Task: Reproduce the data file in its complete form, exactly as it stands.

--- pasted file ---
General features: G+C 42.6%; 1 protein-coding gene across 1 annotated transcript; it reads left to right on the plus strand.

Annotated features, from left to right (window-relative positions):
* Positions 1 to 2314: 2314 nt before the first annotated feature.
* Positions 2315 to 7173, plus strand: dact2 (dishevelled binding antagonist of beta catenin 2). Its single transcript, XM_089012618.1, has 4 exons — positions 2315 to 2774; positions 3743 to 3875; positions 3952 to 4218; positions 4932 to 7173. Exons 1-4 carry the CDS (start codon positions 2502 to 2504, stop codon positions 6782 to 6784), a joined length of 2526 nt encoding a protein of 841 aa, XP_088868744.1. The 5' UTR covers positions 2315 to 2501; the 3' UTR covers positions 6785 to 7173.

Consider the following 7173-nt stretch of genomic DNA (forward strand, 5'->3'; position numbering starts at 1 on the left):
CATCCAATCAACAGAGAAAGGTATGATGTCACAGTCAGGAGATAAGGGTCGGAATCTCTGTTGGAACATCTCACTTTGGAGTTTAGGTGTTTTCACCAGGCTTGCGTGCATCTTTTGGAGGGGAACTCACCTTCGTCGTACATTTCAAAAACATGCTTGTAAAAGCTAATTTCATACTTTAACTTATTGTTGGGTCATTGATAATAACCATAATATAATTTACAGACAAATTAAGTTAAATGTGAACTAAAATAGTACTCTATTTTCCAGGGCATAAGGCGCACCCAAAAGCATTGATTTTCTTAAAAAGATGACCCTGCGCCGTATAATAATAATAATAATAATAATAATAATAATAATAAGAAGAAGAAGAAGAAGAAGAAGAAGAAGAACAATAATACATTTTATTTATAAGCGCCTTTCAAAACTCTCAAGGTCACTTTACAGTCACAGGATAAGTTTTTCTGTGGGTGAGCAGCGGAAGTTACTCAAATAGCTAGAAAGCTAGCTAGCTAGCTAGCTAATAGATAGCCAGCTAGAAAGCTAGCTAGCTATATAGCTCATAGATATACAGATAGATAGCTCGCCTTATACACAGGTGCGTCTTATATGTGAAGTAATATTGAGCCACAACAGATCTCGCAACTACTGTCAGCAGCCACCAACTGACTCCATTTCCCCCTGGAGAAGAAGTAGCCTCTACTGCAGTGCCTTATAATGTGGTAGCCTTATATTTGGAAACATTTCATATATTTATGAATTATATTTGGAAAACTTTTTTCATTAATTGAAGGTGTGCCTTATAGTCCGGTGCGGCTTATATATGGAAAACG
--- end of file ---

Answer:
General features: G+C 42.6%; 1 protein-coding gene across 1 annotated transcript; it reads left to right on the plus strand.

Annotated features, from left to right (window-relative positions):
* Positions 1 to 2314: 2314 nt before the first annotated feature.
* Positions 2315 to 7173, plus strand: dact2 (dishevelled binding antagonist of beta catenin 2). Its single transcript, XM_089012618.1, has 4 exons — positions 2315 to 2774; positions 3743 to 3875; positions 3952 to 4218; positions 4932 to 7173. Exons 1-4 carry the CDS (start codon positions 2502 to 2504, stop codon positions 6782 to 6784), a joined length of 2526 nt encoding a protein of 841 aa, XP_088868744.1. The 5' UTR covers positions 2315 to 2501; the 3' UTR covers positions 6785 to 7173.

Consider the following 7173-nt stretch of genomic DNA (forward strand, 5'->3'; position numbering starts at 1 on the left):
CATCCAATCAACAGAGAAAGGTATGATGTCACAGTCAGGAGATAAGGGTCGGAATCTCTGTTGGAACATCTCACTTTGGAGTTTAGGTGTTTTCACCAGGCTTGCGTGCATCTTTTGGAGGGGAACTCACCTTCGTCGTACATTTCAAAAACATGCTTGTAAAAGCTAATTTCATACTTTAACTTATTGTTGGGTCATTGATAATAACCATAATATAATTTACAGACAAATTAAGTTAAATGTGAACTAAAATAGTACTCTATTTTCCAGGGCATAAGGCGCACCCAAAAGCATTGATTTTCTTAAAAAGATGACCCTGCGCCGTATAATAATAATAATAATAATAATAATAATAATAATAAGAAGAAGAAGAAGAAGAAGAAGAAGAAGAACAATAATACATTTTATTTATAAGCGCCTTTCAAAACTCTCAAGGTCACTTTACAGTCACAGGATAAGTTTTTCTGTGGGTGAGCAGCGGAAGTTACTCAAATAGCTAGAAAGCTAGCTAGCTAGCTAGCTAATAGATAGCCAGCTAGAAAGCTAGCTAGCTATATAGCTCATAGATATACAGATAGATAGCTCGCCTTATACACAGGTGCGTCTTATATGTGAAGTAATATTGAGCCACAACAGATCTCGCAACTACTGTCAGCAGCCACCAACTGACTCCATTTCCCCCTGGAGAAGAAGTAGCCTCTACTGCAGTGCCTTATAATGTGGTAGCCTTATATTTGGAAACATTTCATATATTTATGAATTATATTTGGAAAACTTTTTTCATTAATTGAAGGTGTGCCTTATAGTCCGGTGCGGCTTATATATGGAAAACG